The history of vernacular schools, also known as Sekolah Jenis Kebangsaan (SJK), is incredibly rich.
The vernacular school system was introduced during the British colonisation, when the Chinese and Indians were brought to Malaya and a demand for education opportunities arose.
Due to the mass immigration of Chinese workers in the nineteenth century, Chinese schools began as private home schools, while the early development of Tamil schools were by the Indian workers themselves.
Vernacular schools in Malaysia translate to a school in which the instructional language is not Bahasa Malaysia – hence for SJKC, the instructional language is Mandarin while SJKT will use Tamil.
Same old, same old
It is no secret that vernacular schools are a controversial issue especially regarding language standardisation and racial unity.
Some Malaysians believe that the use of either Mandarin or Tamil to teach all the subjects in vernacular schools will threaten the status of the national language and unity. Loyalists raise the argument that vernacular schools help preserve minority culture and identity.
It’s an interesting debate and is described by Schmidt (2000), as “the advocates for minority language equality speak in the language of justice, while proponents of national unity speak in terms of national good”.
Let’s look into both sides of the argument.
Dissecting the vernacular school argument
“The vernacular school system goes against the promotion of national unity.” A widely used stance, this particular argument is supported by decades-old educational reports.
Case in point, the Razak Report cites, “The ultimate objective of the education policy in this country is to bring together the children of all races under a national education system in which the national language is the main medium of instruction.”
You’ve all heard this before but whether you understand the root of the argument remains unclear. Why does the insistence that only a specific language can promote unity among citizens arise? What’s the science behind that?
This actually relates to the social identity theory, introduced by Henri Tafjel in 1979. Social identity refers to an individual’s sense of membership to a particular group.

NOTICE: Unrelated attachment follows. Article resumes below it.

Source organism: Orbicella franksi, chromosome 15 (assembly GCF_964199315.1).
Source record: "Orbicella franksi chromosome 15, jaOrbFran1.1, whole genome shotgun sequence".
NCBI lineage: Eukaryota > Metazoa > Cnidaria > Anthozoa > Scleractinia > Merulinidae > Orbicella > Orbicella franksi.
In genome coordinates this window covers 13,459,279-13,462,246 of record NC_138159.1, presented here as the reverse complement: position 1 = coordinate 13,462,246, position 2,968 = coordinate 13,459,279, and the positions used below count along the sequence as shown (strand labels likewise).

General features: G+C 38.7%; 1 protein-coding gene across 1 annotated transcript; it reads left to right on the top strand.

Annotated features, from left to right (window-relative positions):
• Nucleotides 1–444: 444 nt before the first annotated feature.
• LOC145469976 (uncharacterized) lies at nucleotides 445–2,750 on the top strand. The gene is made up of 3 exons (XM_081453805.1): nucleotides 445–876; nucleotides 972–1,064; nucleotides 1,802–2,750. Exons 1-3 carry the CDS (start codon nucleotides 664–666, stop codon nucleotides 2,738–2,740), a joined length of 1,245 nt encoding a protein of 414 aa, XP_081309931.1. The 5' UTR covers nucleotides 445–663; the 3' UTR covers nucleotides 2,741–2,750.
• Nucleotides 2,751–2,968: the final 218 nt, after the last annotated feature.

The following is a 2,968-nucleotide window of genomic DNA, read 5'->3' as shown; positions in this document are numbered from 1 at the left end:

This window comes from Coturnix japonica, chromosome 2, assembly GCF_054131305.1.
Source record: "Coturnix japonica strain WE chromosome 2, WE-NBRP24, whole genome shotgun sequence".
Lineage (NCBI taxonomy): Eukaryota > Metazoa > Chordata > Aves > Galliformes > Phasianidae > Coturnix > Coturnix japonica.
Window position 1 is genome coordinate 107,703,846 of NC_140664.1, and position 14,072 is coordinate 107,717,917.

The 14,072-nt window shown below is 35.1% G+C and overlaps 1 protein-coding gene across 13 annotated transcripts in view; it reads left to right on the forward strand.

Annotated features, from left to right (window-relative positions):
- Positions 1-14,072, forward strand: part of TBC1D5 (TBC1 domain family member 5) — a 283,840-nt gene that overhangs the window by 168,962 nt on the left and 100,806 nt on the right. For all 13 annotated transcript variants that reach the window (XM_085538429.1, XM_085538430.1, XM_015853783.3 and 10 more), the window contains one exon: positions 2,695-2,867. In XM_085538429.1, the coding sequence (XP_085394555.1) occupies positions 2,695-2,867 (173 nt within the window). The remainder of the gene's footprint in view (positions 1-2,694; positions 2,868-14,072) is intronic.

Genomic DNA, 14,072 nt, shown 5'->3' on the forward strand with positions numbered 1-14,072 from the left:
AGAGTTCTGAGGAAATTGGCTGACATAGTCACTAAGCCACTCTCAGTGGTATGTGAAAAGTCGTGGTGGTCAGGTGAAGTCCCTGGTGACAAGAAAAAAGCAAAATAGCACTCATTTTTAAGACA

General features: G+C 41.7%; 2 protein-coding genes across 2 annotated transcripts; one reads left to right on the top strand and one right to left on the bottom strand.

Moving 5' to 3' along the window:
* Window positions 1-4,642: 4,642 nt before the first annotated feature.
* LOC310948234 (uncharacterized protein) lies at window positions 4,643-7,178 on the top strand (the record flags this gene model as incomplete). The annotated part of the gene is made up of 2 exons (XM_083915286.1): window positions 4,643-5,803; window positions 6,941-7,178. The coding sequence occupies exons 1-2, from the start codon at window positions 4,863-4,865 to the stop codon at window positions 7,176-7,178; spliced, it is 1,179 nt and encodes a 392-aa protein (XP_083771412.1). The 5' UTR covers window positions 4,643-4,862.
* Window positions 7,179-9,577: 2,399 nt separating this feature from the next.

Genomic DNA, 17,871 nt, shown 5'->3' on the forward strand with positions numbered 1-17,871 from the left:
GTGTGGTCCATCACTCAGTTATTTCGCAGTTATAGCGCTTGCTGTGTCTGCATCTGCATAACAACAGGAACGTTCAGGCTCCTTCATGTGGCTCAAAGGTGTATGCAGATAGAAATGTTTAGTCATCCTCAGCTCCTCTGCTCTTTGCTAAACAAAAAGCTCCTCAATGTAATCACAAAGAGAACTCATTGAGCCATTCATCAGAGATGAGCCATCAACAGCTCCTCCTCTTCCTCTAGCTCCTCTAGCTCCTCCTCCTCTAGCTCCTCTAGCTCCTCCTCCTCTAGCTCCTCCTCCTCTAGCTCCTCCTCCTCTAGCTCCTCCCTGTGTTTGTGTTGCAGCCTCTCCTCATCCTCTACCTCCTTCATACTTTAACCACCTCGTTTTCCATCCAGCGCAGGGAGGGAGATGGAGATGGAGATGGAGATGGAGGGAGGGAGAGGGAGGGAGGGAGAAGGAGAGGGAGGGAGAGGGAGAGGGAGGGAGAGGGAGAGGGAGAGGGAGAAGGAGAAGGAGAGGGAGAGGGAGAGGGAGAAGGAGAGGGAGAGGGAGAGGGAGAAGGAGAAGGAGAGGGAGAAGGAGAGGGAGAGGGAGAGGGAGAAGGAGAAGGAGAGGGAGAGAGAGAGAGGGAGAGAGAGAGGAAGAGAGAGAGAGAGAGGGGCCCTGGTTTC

There’s a certain “us” versus “them” mentality in Tafjel’s social identity theory, and language plays a part in it.
If the mother tongue and ethnic identity of the minority group are strong, it suggests a strong group identification. This makes any chance to integrate with other cultures and adapt to another language more difficult.
No evidence to show that vernacular schools cause disunity
PPBM Supreme Council member Tariq Ismail refutes the argument, saying, “It takes more than just the school for unity to prevail. It is the attitude and a willingness to learn from others and accept them for who they are without force feeding them what you think is right.”
In addition, there are many non-Chinese that attend Chinese vernacular schools which rebuts the stance that vernacular schools do not support multi-nationalism. The United Chinese School Teachers’ Association of Malaysia reported that 18.7% of pupils in Chinese primary schools are non-Chinese.
However, a 2013 research titled The Impact of Chinese Vernacular Medium of Instruction on Unity in Multi-ethnic Malaysia, indicates that students in vernacular school choose English over Bahasa Malaysia as the unifying language, thus fuelling the resistance to vernacular schools.
What can be done to solve this issue?
In 1995, the Rancangan Sekolah Wawasan was introduced with the purpose of gathering three streams of school to share the same facilities.
Unsurprisingly, it was met with criticism and protest by the non-Malays. In 2019, however, Dr Mahathir Mohamad once again urged the revival and acceptance of Sekolah Wawasan as a way to combat the nation’s racial issues.
The introduction, or reintroduction in this case, of a new type of school sounds great on paper. But satisfying all the minorities and cultures is not an easy task. It’s almost impossible, really, so a standardised school system seems like a distant dream.
And with the current political situation, can you really depend on the government to decide on what’s right for your children’s education?
Only time will tell.
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